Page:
Deciding on what custody visitation schedules are in the best interest of the child is often the most difficult task when facing a divorce. The two most important issues to consider are:
1) Will this custody arrangement provide continuity of care for your children who are dealing with so much disruption in their lives?
2) How much arguing and conflict is there with your soon to be ex-spouse?
Although it is not always possible to keep everything the same as it was before the divorce, a joint physical custody visitation schedule will at least allow your child to have equal access to both parents in a same but different way than before the divorce. The children who come out the most emotionally healthy never have to wonder "Why doesn’t my dad want to see me?" or "Mom hates me that is why she is never around".
If you think you can co parent with your ex, communicate and cooperate with little conflict, and are able to deal with disagreements without bringing your children into your fights, than joint physical custody may be the best option for you. Try and develop a plan of living and custody visitation schedules before you hit your lawyer’s office. It will save you all much time and money. But make sure you check with your lawyer about the legal aspects of your children's living situation.
The bottom line is this: Research has shown that children who cope with divorce the best are those that have as little as possible change in their live and where ex-spouses have an amicable relationship.
Benefits of Joint Custody
There are many benefits to joint custody living arrangements. Children are allowed to continue and develop a relationship with both their mother and father. They learn that people can work together even though they have differences. And they are better able to cope with the idea that their parents will never get back together. Granted, divorce is never easy and will bring up painful feelings for all family members.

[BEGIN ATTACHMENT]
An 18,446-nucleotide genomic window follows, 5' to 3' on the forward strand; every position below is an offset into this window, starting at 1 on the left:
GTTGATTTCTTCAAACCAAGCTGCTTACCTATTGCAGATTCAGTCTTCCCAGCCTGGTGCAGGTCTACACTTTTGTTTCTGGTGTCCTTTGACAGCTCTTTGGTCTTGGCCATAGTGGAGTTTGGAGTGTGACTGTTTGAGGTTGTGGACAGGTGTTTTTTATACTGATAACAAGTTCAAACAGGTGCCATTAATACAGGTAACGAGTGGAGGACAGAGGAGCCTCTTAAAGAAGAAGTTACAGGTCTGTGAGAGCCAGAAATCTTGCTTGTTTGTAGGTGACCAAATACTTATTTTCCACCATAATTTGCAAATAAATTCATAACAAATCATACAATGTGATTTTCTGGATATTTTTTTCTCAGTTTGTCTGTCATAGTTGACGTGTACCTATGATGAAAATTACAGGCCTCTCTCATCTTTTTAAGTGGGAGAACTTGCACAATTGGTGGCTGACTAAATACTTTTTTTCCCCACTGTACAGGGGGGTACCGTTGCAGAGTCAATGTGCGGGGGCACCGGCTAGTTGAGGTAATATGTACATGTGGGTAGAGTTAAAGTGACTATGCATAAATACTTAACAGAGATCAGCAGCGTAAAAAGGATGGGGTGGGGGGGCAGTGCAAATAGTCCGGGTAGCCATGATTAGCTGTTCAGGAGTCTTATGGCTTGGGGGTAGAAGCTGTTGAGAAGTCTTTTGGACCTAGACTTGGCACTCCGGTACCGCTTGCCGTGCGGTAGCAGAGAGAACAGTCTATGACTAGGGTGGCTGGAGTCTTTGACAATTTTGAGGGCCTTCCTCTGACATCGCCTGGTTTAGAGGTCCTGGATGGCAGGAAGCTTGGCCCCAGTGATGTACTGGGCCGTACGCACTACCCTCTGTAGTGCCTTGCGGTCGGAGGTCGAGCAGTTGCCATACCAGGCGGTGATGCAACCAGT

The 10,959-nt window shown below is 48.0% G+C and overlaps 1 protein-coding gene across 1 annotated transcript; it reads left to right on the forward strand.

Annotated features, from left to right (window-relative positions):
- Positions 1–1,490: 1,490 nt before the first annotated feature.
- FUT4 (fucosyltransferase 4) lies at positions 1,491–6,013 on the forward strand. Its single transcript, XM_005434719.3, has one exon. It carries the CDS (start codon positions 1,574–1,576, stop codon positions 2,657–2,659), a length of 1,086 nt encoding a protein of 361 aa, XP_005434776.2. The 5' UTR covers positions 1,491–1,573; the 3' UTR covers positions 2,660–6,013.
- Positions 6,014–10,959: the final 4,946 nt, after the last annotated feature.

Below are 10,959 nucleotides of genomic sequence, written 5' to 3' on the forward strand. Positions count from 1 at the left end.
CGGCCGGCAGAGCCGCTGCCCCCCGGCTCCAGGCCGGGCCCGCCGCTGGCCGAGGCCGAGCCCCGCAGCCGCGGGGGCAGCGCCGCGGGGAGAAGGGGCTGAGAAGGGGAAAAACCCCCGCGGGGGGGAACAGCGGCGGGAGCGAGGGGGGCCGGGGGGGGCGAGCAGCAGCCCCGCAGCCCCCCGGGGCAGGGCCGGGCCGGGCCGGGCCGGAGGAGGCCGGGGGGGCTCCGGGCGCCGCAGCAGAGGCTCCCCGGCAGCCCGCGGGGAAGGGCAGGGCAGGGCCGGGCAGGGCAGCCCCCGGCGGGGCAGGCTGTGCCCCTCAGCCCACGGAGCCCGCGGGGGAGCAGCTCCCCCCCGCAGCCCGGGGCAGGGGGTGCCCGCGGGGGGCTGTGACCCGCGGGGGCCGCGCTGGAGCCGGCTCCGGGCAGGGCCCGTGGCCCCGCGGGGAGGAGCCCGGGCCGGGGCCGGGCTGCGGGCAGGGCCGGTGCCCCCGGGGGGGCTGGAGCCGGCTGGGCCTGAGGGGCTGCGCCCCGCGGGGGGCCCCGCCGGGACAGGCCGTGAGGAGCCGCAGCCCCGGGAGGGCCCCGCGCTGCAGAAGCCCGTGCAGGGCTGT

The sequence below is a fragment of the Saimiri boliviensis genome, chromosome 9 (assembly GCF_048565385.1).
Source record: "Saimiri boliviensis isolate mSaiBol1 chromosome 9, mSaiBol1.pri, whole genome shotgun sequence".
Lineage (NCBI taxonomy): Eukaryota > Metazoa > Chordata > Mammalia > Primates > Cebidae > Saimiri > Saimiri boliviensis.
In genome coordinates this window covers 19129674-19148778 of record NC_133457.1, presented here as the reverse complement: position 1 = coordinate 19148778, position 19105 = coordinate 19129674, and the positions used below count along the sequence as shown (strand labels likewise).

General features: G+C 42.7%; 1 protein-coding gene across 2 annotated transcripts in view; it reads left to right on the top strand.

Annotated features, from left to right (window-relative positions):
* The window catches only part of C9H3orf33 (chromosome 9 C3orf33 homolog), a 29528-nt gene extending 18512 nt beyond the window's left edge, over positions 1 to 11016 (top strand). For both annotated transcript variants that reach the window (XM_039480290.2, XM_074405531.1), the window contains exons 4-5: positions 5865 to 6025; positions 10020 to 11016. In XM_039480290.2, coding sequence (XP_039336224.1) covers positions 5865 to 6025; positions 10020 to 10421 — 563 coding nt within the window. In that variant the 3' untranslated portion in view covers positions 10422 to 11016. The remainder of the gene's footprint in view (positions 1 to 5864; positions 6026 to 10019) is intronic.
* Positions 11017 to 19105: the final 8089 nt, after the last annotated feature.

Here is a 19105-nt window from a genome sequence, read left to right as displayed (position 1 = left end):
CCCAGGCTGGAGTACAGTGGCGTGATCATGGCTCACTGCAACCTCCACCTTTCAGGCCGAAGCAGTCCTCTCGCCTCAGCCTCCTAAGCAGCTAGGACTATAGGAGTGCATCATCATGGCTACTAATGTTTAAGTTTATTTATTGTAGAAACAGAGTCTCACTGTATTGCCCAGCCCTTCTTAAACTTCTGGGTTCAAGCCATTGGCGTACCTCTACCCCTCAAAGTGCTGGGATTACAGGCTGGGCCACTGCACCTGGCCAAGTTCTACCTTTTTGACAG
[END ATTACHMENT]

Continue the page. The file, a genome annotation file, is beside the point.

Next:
But some children are better able to deal with it than others, and it all depends on how parents handle their own feelings about the failed marriage. I really like the book “Helping Children Cope with Divorce” by Edward Teyber. It talks about what it takes to help your child deal with parent separation and divorce.
But, there are times when joint custody is not beneficial to children. Joint visitation schedules will not work if the parents are highly conflictual, argue constantly, or desire to seek revenge on their ex.
Another good book that discusses custody issue in depth is “The Divorce Recovery Sourcebook.”
So as you can see each situation is unique. If there are no significant complicating factors joint custody visitation schedules are usually the best arrangements for your children. There are always different factors with which to deal. And guardianship arrangements for an infant are an entirely different matter. And with all legal matters, you should always contact a knowledgeable attorney to discuss your particular situation.
**This article was written by Melanie Cohn LMSW, a psychotherapist who specializes in emotional issues related to divorce. If you live in the Detroit area and are looking for a counselor for yourself or your children call Melanie Cohn at (248) 821 2957, or text her 248 821-2957